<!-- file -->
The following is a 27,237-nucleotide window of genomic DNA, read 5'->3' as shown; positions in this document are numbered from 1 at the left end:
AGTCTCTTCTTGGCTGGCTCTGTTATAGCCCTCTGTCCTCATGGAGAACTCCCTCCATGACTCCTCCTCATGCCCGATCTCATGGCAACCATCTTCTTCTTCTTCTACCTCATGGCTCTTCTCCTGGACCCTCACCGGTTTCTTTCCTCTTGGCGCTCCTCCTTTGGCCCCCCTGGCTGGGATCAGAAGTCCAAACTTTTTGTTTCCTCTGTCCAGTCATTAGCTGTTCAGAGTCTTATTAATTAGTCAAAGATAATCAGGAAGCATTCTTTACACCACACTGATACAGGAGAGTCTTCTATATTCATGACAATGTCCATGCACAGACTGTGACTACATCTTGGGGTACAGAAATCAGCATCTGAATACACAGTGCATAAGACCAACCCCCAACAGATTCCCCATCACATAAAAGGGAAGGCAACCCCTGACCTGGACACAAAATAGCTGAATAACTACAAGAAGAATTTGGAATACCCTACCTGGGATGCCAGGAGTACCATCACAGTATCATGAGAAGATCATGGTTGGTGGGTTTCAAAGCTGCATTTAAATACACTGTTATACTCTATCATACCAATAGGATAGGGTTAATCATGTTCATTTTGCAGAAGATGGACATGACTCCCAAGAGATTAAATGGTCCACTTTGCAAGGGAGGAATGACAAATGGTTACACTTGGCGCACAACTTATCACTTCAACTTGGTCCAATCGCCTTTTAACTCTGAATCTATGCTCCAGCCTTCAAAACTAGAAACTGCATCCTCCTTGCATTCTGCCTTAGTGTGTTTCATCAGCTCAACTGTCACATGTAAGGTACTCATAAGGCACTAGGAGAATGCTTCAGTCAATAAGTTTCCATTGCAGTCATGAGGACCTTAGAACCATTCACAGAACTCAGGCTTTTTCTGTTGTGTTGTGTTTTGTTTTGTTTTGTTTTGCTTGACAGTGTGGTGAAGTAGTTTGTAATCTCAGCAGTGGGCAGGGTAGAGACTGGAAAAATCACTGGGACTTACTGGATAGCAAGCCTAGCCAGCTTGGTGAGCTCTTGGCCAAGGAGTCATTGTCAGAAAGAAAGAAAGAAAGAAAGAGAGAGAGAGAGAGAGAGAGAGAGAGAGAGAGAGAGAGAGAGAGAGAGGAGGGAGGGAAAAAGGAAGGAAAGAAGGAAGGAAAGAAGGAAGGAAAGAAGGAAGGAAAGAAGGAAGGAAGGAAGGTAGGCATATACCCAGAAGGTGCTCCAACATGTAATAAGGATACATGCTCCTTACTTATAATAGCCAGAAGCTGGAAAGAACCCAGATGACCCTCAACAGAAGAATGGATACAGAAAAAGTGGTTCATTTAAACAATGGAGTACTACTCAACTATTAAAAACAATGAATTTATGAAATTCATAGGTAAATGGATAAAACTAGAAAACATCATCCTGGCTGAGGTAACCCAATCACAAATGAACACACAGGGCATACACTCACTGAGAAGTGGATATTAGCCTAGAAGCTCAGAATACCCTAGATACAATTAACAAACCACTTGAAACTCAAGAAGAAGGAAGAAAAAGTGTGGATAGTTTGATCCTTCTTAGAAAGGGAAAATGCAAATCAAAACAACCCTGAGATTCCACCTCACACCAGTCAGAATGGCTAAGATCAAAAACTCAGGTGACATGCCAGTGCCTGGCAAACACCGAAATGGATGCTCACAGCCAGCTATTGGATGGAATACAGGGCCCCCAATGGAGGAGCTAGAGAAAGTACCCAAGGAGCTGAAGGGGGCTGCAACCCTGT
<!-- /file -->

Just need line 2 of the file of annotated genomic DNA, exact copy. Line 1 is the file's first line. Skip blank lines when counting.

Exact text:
AGTCTCTTCTTGGCTGGCTCTGTTATAGCCCTCTGTCCTCATGGAGAACTCCCTCCATGACTCCTCCTCATGCCCGATCTCATGGCAACCATCTTCTTCTTCTTCTACCTCATGGCTCTTCTCCTGGACCCTCACCGGTTTCTTTCCTCTTGGCGCTCCTCCTTTGGCCCCCCTGGCTGGGATCAGAAGTCCAAACTTTTTGTTTCCTCTGTCCAGTCATTAGCTGTTCAGAGTCTTATTAATTAGTCAAAGATAATCAGGAAGCATTCTTTACACCACACTGATACAGGAGAGTCTTCTATATTCATGACAATGTCCATGCACAGACTGTGACTACATCTTGGGGTACAGAAATCAGCATCTGAATACACAGTGCATAAGACCAACCCCCAACAGATTCCCCATCACATAAAAGGGAAGGCAACCCCTGACCTGGACACAAAATAGCTGAATAACTACAAGAAGAATTTGGAATACCCTACCTGGGATGCCAGGAGTACCATCACAGTATCATGAGAAGATCATGGTTGGTGGGTTTCAAAGCTGCATTTAAATACACTGTTATACTCTATCATACCAATAGGATAGGGTTAATCATGTTCATTTTGCAGAAGATGGACATGACTCCCAAGAGATTAAATGGTCCACTTTGCAAGGGAGGAATGACAAATGGTTACACTTGGCGCACAACTTATCACTTCAACTTGGTCCAATCGCCTTTTAACTCTGAATCTATGCTCCAGCCTTCAAAACTAGAAACTGCATCCTCCTTGCATTCTGCCTTAGTGTGTTTCATCAGCTCAACTGTCACATGTAAGGTACTCATAAGGCACTAGGAGAATGCTTCAGTCAATAAGTTTCCATTGCAGTCATGAGGACCTTAGAACCATTCACAGAACTCAGGCTTTTTCTGTTGTGTTGTGTTTTGTTTTGTTTTGTTTTGCTTGACAGTGTGGTGAAGTAGTTTGTAATCTCAGCAGTGGGCAGGGTAGAGACTGGAAAAATCACTGGGACTTACTGGATAGCAAGCCTAGCCAGCTTGGTGAGCTCTTGGCCAAGGAGTCATTGTCAGAAAGAAAGAAAGAAAGAAAGAGAGAGAGAGAGAGAGAGAGAGAGAGAGAGAGAGAGAGAGAGAGAGAGGAGGGAGGGAAAAAGGAAGGAAAGAAGGAAGGAAAGAAGGAAGGAAAGAAGGAAGGAAAGAAGGAAGGAAGGAAGGTAGGCATATACCCAGAAGGTGCTCCAACATGTAATAAGGATACATGCTCCTTACTTATAATAGCCAGAAGCTGGAAAGAACCCAGATGACCCTCAACAGAAGAATGGATACAGAAAAAGTGGTTCATTTAAACAATGGAGTACTACTCAACTATTAAAAACAATGAATTTATGAAATTCATAGGTAAATGGATAAAACTAGAAAACATCATCCTGGCTGAGGTAACCCAATCACAAATGAACACACAGGGCATACACTCACTGAGAAGTGGATATTAGCCTAGAAGCTCAGAATACCCTAGATACAATTAACAAACCACTTGAAACTCAAGAAGAAGGAAGAAAAAGTGTGGATAGTTTGATCCTTCTTAGAAAGGGAAAATGCAAATCAAAACAACCCTGAGATTCCACCTCACACCAGTCAGAATGGCTAAGATCAAAAACTCAGGTGACATGCCAGTGCCTGGCAAACACCGAAATGGATGCTCACAGCCAGCTATTGGATGGAATACAGGGCCCCCAATGGAGGAGCTAGAGAAAGTACCCAAGGAGCTGAAGGGGGCTGCAACCCTGT